Remembrance Sunday is always a sobering experience for anyone with shred of humanity. I have just returned from our remembrance service which as I expected was a very moving and life affirming experience.
Our service takes place every year at the Pots and Pans memorial which can be seen from almost every part of Saddleworth and stands majestic against the skyline which is made up of some very large hills.
Now the older I get the more of a challenge it becomes but the feeling of peace when you put some altitude between yourself and the busy world we live in the more you can think about the magnitude of sacrifice that was made on our behalf.
According to the internet (so it must be right) The memorial is situated 427m or about 1,500 feet above sea level and the views are remarkable. So now the bad news, even if you get to within walking distance which is about a half mile walk you find the path rises about 800ft which makes it tough walking for a feeble specimen such as myself.
At one point this morning whilst gasping for breath whilst stood pretending to take photographs, I did think for a moment I might not make it. But a friend a few years ago gave me some great advice about walking uphill, so I thought I would share it.
Take small steps, take Sixty steps then rest for Sixty-seconds and carry on until the reach the top. It works for me, I started this when the going got tough but by the time I was half way up I needed less and less rest and I arrived in a state ready to take part in the service rather than leaning against the rocks gasping for breath.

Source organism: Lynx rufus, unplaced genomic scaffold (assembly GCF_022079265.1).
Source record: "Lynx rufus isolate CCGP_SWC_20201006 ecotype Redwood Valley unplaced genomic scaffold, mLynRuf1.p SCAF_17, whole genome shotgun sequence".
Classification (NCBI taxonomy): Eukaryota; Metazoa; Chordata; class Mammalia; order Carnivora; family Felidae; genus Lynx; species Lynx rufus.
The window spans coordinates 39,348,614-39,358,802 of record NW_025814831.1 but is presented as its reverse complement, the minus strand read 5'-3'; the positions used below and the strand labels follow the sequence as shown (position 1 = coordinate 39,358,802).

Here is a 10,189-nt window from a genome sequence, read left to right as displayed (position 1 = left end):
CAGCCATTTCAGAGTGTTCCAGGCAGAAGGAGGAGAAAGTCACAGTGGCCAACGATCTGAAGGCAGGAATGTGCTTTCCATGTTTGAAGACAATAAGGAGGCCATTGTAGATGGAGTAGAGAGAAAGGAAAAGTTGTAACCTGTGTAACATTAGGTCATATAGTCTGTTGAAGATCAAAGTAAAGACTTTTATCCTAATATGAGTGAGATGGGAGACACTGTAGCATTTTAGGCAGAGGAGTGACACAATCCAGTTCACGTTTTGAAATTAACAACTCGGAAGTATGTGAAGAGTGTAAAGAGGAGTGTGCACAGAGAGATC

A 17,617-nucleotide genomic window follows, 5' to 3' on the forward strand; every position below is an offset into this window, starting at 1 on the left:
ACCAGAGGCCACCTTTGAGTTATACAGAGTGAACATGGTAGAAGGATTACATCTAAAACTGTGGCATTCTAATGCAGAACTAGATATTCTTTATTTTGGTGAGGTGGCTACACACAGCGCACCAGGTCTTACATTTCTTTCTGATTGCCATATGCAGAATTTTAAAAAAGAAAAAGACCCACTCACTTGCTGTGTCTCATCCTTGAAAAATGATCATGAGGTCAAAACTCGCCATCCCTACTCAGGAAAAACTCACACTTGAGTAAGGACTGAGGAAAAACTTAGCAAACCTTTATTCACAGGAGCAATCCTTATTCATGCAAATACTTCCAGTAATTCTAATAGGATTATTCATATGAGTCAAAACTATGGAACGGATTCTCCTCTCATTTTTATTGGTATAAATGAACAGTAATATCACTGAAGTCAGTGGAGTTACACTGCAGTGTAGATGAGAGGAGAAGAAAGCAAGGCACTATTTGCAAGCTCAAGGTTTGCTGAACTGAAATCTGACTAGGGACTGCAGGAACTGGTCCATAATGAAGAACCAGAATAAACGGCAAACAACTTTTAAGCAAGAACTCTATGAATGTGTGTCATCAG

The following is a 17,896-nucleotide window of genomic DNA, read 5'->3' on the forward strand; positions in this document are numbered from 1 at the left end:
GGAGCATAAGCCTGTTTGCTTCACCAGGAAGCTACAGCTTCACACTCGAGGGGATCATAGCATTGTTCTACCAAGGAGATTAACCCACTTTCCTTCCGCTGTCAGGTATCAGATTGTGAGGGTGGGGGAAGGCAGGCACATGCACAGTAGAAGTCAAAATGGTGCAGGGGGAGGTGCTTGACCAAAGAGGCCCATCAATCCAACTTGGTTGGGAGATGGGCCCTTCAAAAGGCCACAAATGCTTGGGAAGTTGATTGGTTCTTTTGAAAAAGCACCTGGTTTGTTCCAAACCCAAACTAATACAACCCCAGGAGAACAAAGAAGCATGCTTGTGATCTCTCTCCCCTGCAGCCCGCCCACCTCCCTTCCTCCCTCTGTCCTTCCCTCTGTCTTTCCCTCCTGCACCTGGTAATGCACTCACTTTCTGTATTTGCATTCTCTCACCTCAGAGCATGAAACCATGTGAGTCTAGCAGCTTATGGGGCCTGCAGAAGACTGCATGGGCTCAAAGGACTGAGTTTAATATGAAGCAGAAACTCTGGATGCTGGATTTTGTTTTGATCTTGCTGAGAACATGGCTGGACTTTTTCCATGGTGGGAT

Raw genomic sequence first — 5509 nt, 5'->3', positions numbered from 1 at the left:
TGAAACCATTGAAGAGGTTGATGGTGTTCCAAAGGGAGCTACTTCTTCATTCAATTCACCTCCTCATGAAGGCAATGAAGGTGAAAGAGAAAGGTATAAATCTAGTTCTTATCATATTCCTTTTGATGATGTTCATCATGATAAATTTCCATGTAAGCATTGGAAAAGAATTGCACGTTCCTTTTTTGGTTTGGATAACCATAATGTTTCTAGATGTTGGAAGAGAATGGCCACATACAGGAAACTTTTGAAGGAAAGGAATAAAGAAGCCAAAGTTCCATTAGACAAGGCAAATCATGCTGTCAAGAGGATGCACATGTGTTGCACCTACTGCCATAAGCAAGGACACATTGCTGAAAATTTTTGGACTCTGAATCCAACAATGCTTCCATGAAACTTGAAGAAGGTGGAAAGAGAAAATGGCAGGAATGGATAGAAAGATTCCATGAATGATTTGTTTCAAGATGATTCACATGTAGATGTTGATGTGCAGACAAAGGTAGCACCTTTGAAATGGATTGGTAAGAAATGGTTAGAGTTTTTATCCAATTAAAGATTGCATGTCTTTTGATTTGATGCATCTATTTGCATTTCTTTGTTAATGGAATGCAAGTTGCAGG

Just as I arrived at the top the band struck up with the first hymn, one of my favourites that I remember from School, Onward Christian Soldiers. I did try to join in but the lump in my throat made it very difficult.
As the service progressed through to the two minute silence I was amazed at how quiet it was, even with so many people present all you could hear was the wind. It is a strange feeling being stood with so many people and it being so quiet.
I always think that two minutes hardly seems enough to show the respect that these poor young men deserve for the ultimate sacrifice they made.
I have been lucky enough in my lifetime not to have had to go to war, but for these brave souls it was not by choice, many volunteered but some were enlisted which is even more remarkable.
As well as the walking up hill lesson I learned something else over the years. Once you reach your journeys end it is not over. As Tolkien said in The Lord of the Rings, A journey is there and back again.
History is littered with people who arrived but weren’t lucky enough to make it back, just think of Scott of the Antarctic, a lesson to heed if ever there was one.
This morning was no different, going down hill for me is a far more scary prospect. At my age I have found I don’t bounce like I once did. So with that fear at the back of my mind and with more than a little apprehension I made my way down without breaking any bones whatsoevever. Which on that hill is no mean achievement I can tell you.
So after my annual adventure over the moors to pay my respects all that remains to do is head of home to a brew and a spot of lunch and count my blessings and hope that all the brave dedicated people in our armed forces manage to stay safe in this ever more dangerous world we live in.